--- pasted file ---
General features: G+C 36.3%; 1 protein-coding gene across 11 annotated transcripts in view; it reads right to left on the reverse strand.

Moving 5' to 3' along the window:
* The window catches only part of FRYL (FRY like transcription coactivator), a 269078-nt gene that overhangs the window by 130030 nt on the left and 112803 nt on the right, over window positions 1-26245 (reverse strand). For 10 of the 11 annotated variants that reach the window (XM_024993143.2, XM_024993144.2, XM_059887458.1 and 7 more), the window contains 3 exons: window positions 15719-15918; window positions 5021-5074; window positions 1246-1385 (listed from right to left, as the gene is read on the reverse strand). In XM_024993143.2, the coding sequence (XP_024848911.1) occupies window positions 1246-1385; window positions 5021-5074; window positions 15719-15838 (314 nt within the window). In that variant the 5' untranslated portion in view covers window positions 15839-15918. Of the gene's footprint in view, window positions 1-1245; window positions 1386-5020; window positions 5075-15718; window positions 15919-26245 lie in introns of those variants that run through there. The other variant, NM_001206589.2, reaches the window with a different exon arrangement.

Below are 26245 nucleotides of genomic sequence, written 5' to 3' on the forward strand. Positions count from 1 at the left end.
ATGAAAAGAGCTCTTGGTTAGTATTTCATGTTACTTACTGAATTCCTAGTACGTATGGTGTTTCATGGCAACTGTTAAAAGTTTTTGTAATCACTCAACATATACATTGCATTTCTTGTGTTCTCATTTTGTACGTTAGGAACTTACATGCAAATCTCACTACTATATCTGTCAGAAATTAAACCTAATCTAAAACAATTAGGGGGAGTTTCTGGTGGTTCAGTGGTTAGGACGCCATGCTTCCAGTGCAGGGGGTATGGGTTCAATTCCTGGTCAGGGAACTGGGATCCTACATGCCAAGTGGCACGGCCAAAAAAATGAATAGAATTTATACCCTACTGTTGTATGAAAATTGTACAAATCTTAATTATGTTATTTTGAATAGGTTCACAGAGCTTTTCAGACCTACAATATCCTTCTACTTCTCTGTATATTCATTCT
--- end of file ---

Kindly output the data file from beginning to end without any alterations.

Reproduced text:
General features: G+C 36.3%; 1 protein-coding gene across 11 annotated transcripts in view; it reads right to left on the reverse strand.

Moving 5' to 3' along the window:
* The window catches only part of FRYL (FRY like transcription coactivator), a 269078-nt gene that overhangs the window by 130030 nt on the left and 112803 nt on the right, over window positions 1-26245 (reverse strand). For 10 of the 11 annotated variants that reach the window (XM_024993143.2, XM_024993144.2, XM_059887458.1 and 7 more), the window contains 3 exons: window positions 15719-15918; window positions 5021-5074; window positions 1246-1385 (listed from right to left, as the gene is read on the reverse strand). In XM_024993143.2, the coding sequence (XP_024848911.1) occupies window positions 1246-1385; window positions 5021-5074; window positions 15719-15838 (314 nt within the window). In that variant the 5' untranslated portion in view covers window positions 15839-15918. Of the gene's footprint in view, window positions 1-1245; window positions 1386-5020; window positions 5075-15718; window positions 15919-26245 lie in introns of those variants that run through there. The other variant, NM_001206589.2, reaches the window with a different exon arrangement.

Below are 26245 nucleotides of genomic sequence, written 5' to 3' on the forward strand. Positions count from 1 at the left end.
ATGAAAAGAGCTCTTGGTTAGTATTTCATGTTACTTACTGAATTCCTAGTACGTATGGTGTTTCATGGCAACTGTTAAAAGTTTTTGTAATCACTCAACATATACATTGCATTTCTTGTGTTCTCATTTTGTACGTTAGGAACTTACATGCAAATCTCACTACTATATCTGTCAGAAATTAAACCTAATCTAAAACAATTAGGGGGAGTTTCTGGTGGTTCAGTGGTTAGGACGCCATGCTTCCAGTGCAGGGGGTATGGGTTCAATTCCTGGTCAGGGAACTGGGATCCTACATGCCAAGTGGCACGGCCAAAAAAATGAATAGAATTTATACCCTACTGTTGTATGAAAATTGTACAAATCTTAATTATGTTATTTTGAATAGGTTCACAGAGCTTTTCAGACCTACAATATCCTTCTACTTCTCTGTATATTCATTCT